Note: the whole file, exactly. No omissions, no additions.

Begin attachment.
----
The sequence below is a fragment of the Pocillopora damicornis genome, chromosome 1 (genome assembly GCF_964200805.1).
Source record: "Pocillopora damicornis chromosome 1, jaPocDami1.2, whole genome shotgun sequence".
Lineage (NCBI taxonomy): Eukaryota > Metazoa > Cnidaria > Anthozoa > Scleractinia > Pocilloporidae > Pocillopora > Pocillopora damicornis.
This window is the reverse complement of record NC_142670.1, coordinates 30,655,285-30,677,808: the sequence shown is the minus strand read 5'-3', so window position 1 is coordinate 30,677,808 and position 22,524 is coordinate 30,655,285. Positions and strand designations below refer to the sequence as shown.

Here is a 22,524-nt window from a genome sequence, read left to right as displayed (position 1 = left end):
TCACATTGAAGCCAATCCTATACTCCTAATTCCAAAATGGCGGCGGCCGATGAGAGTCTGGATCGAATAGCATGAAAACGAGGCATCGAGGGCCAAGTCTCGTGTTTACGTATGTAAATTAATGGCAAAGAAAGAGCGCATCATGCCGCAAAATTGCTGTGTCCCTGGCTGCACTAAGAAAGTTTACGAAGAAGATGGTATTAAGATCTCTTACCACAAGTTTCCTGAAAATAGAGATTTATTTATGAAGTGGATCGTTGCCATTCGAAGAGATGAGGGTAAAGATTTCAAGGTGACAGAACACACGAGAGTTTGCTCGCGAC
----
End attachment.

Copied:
The sequence below is a fragment of the Pocillopora damicornis genome, chromosome 1 (genome assembly GCF_964200805.1).
Source record: "Pocillopora damicornis chromosome 1, jaPocDami1.2, whole genome shotgun sequence".
Lineage (NCBI taxonomy): Eukaryota > Metazoa > Cnidaria > Anthozoa > Scleractinia > Pocilloporidae > Pocillopora > Pocillopora damicornis.
This window is the reverse complement of record NC_142670.1, coordinates 30,655,285-30,677,808: the sequence shown is the minus strand read 5'-3', so window position 1 is coordinate 30,677,808 and position 22,524 is coordinate 30,655,285. Positions and strand designations below refer to the sequence as shown.

Here is a 22,524-nt window from a genome sequence, read left to right as displayed (position 1 = left end):
TCACATTGAAGCCAATCCTATACTCCTAATTCCAAAATGGCGGCGGCCGATGAGAGTCTGGATCGAATAGCATGAAAACGAGGCATCGAGGGCCAAGTCTCGTGTTTACGTATGTAAATTAATGGCAAAGAAAGAGCGCATCATGCCGCAAAATTGCTGTGTCCCTGGCTGCACTAAGAAAGTTTACGAAGAAGATGGTATTAAGATCTCTTACCACAAGTTTCCTGAAAATAGAGATTTATTTATGAAGTGGATCGTTGCCATTCGAAGAGATGAGGGTAAAGATTTCAAGGTGACAGAACACACGAGAGTTTGCTCGCGAC